Regina Gleeson has been in e-mail conversation with Grant Watson, Curator of Visual Arts in Dublin’s Project Arts Centre. This interview is an accompaniment to an article in issue 109 of CIRCA Art Magazine. The interview took place between June and July of this year.
As curator of Project, you seem to have a very open and flexible, ‘hands-off’ approach to curation and a sensitivity towards or affinity for low-fi art. I love Gabriel Orozco’s expression, which seems to describe a lot of the art at Project and it’s that of things being “catalogued with the accuracy of the trash can in the street.” In your work as curator are you trying to make some kind of sense or contextualisation of the apparent chaos of our time?
I wouldn’t make that claim. I would say that the artists I work with frequently deal with material that has been discarded in one way or another. For example, Tonico Auade uses the rubbings from a carpet to make work, while Seamus Harahan uses footage from the streets. In a different but related manner, Martha Rosler uses the format of a garage sale to produce a social sculpture.
Can you comment on the notion of contemporary art as a belief system in a kind of cultural Theory of Everything; a theory that draws connections between seemingly unrelated global and local entities in a concerted effort to distil order from chaos?
Something almost automatic happens in the gallery when one thing is placed beside another. A connection takes place in the mind of the viewer. Perhaps it is interesting to experiment with the points that don’t connect but conflict.
Could it be that, in our earnest efforts to nurture cultural polyphony, we are losing our cultural positioning and directions?
I don’t know.
In light of the polarity between the digitally empowered and the digitally impoverished, do you see a split between the audience for high-tech art and art without a plug on it?
Personally I don’t see a polarity that works in quite that way. For me, interesting artists take up technology as they need it and use it in unusual ways. Guy Bar Amotz is an example of this, as is Brendan Early. Also I’m not sure if audiences distinguish so sharply between the two levels of high tech and low tech.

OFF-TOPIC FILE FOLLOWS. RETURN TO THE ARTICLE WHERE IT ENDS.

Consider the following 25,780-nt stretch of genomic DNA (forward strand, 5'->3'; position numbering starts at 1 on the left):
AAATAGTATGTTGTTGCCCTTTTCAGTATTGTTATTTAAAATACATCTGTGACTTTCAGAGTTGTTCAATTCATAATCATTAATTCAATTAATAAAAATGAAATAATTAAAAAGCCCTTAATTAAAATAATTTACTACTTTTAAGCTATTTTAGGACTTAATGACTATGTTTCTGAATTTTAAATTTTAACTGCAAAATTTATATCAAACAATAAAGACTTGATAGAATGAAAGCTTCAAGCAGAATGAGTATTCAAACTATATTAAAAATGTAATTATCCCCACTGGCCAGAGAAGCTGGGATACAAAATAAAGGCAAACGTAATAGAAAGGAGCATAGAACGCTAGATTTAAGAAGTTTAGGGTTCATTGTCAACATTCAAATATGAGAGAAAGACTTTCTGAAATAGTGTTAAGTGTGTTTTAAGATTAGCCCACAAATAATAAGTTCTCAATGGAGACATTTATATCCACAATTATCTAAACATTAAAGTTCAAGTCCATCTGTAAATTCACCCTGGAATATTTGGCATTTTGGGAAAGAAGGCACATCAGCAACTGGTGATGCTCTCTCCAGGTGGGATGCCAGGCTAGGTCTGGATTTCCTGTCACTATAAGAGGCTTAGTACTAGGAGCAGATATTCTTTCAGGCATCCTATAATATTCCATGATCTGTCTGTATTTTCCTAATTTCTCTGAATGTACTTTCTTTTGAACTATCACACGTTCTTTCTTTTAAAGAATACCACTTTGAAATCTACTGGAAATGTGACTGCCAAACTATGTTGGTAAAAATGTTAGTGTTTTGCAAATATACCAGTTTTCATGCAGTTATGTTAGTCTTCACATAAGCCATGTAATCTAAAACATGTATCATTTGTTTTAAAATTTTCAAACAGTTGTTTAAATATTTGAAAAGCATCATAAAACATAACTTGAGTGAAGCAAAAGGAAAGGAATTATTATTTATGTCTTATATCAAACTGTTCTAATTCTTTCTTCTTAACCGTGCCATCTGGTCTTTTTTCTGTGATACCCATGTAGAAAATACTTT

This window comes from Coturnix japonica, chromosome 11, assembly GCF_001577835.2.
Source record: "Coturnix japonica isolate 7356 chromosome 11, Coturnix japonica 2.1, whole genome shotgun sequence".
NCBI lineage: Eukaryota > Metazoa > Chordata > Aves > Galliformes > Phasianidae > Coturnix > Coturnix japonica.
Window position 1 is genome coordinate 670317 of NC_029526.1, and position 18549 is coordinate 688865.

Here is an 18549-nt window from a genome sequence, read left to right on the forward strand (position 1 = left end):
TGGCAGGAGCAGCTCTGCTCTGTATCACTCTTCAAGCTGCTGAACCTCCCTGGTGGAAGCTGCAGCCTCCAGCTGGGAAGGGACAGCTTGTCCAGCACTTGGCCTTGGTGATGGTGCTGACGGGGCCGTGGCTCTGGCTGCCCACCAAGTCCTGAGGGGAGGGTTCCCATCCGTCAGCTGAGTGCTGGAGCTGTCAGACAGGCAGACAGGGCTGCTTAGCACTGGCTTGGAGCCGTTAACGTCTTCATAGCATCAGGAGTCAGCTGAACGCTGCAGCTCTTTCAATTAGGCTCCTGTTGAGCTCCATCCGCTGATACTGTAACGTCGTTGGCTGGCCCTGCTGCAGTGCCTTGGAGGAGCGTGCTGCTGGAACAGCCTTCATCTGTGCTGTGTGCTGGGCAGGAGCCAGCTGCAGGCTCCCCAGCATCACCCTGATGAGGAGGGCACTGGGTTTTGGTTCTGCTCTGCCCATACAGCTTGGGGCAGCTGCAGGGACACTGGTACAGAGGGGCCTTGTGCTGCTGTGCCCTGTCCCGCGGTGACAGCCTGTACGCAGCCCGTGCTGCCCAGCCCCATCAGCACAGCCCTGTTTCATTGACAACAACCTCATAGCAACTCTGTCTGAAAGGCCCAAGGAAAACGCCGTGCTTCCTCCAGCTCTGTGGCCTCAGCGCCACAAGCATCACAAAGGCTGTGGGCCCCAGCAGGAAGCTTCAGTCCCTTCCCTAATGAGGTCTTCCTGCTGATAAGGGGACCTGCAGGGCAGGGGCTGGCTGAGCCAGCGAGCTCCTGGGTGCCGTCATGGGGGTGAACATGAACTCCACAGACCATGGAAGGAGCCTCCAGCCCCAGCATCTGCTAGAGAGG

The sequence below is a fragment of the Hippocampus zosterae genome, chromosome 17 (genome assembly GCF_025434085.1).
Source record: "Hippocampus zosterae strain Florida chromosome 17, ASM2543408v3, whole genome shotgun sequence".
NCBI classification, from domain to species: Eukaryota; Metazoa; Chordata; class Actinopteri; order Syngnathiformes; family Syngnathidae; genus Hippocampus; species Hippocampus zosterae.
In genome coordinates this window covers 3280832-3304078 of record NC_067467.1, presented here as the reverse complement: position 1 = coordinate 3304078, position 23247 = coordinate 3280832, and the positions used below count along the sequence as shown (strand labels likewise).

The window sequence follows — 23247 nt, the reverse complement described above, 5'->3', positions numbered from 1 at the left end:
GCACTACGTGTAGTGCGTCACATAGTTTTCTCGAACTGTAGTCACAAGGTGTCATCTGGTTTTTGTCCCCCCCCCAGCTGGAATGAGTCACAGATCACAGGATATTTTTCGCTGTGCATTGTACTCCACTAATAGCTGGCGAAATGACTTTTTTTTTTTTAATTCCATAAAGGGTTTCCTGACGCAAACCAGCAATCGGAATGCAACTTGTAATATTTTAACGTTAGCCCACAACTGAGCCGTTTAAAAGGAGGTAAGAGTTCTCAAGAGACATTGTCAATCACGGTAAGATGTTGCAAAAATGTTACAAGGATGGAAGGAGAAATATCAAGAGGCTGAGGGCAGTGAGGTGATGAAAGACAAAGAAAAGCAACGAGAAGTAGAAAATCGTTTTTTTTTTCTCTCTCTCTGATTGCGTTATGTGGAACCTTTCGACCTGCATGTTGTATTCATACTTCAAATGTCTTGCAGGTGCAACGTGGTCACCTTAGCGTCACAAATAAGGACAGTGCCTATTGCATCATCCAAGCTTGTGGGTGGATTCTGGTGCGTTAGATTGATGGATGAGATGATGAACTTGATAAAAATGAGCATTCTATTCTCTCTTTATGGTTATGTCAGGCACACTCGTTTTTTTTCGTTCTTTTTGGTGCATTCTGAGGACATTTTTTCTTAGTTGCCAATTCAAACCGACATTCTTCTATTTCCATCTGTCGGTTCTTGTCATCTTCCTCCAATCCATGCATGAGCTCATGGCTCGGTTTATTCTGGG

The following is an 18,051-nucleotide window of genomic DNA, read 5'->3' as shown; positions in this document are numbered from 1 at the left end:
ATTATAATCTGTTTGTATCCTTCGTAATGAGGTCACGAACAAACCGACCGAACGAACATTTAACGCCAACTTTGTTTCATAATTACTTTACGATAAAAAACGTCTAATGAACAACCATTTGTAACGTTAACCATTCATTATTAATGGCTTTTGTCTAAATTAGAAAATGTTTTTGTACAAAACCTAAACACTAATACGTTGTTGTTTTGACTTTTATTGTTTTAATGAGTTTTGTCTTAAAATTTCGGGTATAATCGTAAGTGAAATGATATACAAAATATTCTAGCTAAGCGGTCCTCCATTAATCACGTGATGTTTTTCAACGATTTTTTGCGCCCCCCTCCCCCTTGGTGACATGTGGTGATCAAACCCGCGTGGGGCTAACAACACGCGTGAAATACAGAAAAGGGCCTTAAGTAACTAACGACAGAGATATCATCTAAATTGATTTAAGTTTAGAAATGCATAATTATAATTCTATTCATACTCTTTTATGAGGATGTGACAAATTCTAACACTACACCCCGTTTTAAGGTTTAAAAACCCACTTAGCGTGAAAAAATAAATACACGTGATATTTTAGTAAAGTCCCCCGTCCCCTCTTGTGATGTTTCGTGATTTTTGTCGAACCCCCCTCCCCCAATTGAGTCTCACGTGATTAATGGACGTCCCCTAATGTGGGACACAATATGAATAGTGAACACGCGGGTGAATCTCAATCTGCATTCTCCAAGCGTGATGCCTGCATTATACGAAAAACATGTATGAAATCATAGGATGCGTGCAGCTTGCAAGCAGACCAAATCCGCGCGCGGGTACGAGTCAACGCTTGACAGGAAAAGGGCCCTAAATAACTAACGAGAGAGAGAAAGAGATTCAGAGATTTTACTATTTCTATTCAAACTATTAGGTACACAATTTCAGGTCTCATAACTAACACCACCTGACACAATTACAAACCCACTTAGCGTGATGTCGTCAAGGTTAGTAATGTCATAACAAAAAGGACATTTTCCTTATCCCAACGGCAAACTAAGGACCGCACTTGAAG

Can you comment on curatorial trends here in Ireland in relation to European or global trends – are we fluent in or even open to the language and practices of curation?
I suppose the important thing is to address what is interesting about artist practice here and to be the centre of your own gravity without feeling the need to have work justified by trends from elsewhere. However, of course it’s good to be aware of the wider picture and I think that a lot of artists and curators in Ireland travel more frequently to visit biennials than was the case a few years ago, which is a positive development.
Do you think that it is the responsibility of the curator to assume the job of cultural anthropologist in preserving the expression of distinct individual cultures that some may consider under threat from globalisation while others might consider in need of the regenerative influence of globalisation?
Of course there must be examples of curators who do the work that you describe, but
I don’t think that you can generalise because the term curator covers so much. For example, somebody called a curator could work with a collection and their job would be to advocate for the purchase of a particular work. Or a curator might have the role of developing an institution by working with architects to improve a building for artists and audiences. Or a curator might edit pages in a magazine, assess funding proposals, run a commercial gallery…
Tune into a ‘New & Improved’ globalised life with coffee that makes your life brighter, cars that make you more important and potions that transform your appearance in ten days or your money back. When we are so cosseted in the globalised reproduction of how our lives supposedly ought to be, is there a responsibility on curators to offer us alternative views, to subvert the market forces of the prototypical life of the globalised man and woman by challenging the parameters of contemporary art practices, what it means to be an artist and consequentially – what it means to be a curator?